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User / Paul Anthony Moore / Church of St Nicholas, Barfrestone, Kent
Paul Anthony Moore / 11,651 items
The church of St Nicholas in the tiny hamlet of Barfrestone was founded in the late 11th century by a Norman knight called Hugo de Port and was remodelled around 1180 with the addition of over 100 superb carvings which were probably funded by Adam de Port, Hugo's great-grandson, as thanks for a beneficial marriage he contracted in that same year.

Barfreston is located on the route that was travelled by thousands of Medieval pilgrims on their way to the shrine of St Thomas Becket at Canterbury. A likeness of Becket is carved over the south door, the first known example in England.

The church is small - less than 50 feet from west to east - and is a complete two-cell Norman church unlike any other in Kent. Its lower walls are constructed of flint rubble, but its upper courses and dressed stonework are made of imported Caen stone (the same stone that was used to build Canterbury Cathedral). Kent has no local stone that can handle fine carving, so the excellent detail here is unrivalled in the county.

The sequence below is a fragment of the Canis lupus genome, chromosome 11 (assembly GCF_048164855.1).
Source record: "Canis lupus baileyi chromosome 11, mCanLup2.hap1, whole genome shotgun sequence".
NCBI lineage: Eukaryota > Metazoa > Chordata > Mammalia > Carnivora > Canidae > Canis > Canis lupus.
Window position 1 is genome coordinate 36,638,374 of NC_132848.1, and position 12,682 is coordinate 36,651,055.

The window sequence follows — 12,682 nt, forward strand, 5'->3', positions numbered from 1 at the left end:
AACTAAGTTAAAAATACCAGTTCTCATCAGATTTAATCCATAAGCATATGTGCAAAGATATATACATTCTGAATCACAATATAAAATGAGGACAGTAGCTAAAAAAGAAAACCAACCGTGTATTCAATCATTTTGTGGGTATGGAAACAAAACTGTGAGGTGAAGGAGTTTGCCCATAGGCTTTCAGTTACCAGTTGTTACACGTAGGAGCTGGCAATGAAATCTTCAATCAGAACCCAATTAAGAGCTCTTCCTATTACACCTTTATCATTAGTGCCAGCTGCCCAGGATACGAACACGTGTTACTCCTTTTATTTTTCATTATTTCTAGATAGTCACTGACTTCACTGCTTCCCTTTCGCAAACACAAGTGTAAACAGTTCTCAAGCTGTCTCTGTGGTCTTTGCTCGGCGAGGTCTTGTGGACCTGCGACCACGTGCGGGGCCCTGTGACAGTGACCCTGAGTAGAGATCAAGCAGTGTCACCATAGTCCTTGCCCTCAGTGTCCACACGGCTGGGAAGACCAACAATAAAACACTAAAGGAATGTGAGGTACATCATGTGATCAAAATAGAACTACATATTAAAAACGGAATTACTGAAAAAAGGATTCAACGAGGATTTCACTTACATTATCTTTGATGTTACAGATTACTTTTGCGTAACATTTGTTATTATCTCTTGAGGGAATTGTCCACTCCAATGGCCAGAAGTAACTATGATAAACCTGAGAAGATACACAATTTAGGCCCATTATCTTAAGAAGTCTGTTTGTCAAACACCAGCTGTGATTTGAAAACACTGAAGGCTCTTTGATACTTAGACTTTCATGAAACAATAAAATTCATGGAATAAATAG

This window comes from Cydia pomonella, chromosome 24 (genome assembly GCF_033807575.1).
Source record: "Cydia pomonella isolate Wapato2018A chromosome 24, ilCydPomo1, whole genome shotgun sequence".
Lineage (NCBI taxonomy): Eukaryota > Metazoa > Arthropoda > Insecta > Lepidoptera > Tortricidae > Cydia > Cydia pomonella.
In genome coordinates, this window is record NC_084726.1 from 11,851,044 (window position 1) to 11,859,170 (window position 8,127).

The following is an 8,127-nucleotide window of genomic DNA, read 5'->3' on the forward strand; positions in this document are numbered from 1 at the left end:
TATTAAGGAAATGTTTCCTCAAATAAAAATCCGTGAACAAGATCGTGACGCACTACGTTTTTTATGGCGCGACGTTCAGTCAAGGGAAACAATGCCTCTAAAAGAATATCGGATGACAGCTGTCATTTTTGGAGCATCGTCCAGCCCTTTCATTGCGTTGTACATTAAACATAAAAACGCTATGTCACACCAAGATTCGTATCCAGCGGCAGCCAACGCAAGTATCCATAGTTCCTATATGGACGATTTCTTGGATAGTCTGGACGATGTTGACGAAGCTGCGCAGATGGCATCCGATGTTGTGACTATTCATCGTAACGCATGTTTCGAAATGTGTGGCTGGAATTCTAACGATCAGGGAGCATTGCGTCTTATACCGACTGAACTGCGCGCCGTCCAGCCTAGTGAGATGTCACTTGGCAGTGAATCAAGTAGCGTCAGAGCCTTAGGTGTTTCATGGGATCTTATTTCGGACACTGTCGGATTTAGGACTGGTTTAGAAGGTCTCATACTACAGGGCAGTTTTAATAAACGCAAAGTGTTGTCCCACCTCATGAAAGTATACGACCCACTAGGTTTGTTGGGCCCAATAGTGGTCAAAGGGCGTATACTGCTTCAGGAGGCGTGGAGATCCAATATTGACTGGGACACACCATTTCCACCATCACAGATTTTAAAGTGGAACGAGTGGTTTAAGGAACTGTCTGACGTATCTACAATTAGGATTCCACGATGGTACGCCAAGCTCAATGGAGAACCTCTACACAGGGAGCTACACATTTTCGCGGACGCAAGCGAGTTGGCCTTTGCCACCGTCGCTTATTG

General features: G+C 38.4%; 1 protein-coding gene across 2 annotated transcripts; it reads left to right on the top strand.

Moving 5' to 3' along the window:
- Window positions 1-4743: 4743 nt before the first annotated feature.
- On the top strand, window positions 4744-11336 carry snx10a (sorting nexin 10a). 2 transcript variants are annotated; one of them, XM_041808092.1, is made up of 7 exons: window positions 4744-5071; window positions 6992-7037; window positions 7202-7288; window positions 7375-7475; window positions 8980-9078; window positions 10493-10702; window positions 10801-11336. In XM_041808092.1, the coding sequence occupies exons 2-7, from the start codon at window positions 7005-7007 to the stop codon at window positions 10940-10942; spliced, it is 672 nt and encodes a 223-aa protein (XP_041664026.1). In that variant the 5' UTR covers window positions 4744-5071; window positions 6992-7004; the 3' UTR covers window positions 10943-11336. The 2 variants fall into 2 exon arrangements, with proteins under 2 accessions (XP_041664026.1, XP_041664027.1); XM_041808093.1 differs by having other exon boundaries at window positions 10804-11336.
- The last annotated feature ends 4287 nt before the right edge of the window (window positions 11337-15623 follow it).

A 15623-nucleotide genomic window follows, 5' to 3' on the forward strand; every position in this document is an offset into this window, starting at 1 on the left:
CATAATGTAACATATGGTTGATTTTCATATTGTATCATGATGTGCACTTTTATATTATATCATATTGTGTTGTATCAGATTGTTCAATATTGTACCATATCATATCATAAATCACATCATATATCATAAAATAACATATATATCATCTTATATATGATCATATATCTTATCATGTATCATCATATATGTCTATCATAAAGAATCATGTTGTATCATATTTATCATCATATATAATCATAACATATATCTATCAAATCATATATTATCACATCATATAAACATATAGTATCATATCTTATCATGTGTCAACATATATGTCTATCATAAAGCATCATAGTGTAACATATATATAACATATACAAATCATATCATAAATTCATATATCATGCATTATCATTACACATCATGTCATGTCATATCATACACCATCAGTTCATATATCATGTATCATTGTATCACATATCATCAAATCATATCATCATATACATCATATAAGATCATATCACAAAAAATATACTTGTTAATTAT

The south door is a masterpiece of Norman sculpture, and the tympanum and arches contain some of the finest Norman carvings in Britain. A figure of Christ stands at the centre of the tympanum, and two mermaids, a griffin, and a figure of a sphinx are at his feet. The door frame is composed of three bands of carvings which represent a wide variety of religious symbols, mythical birds and creatures, signs of the zodiac, and scenes from medieval domestic life.There is also some fine medieval graffiti on the dressed stonework - both inside and out.

A frieze of carved human and animal heads runs around three sides of the Church. The north door is beautifully carved as well, with a pair of grotesque heads facing each other across the door opening.

The east end of the Church has a large wheel window with eight spokes and more carvings set in niches in the wall.

The church has no tower, so the bell is hung from the boughs of a yew tree outside the west side of the nave.

The interior, although simple, has a superbly carved Norman string course in the nave and chancel, with Norman dog-tooth designs and figures of animals and humans.

Adapted from: www.historytimes.com/historical-places-to-see/heritage/hi...
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  • Taken: Sep 4, 2010
  • Uploaded: Sep 4, 2010
  • Updated: Jan 14, 2015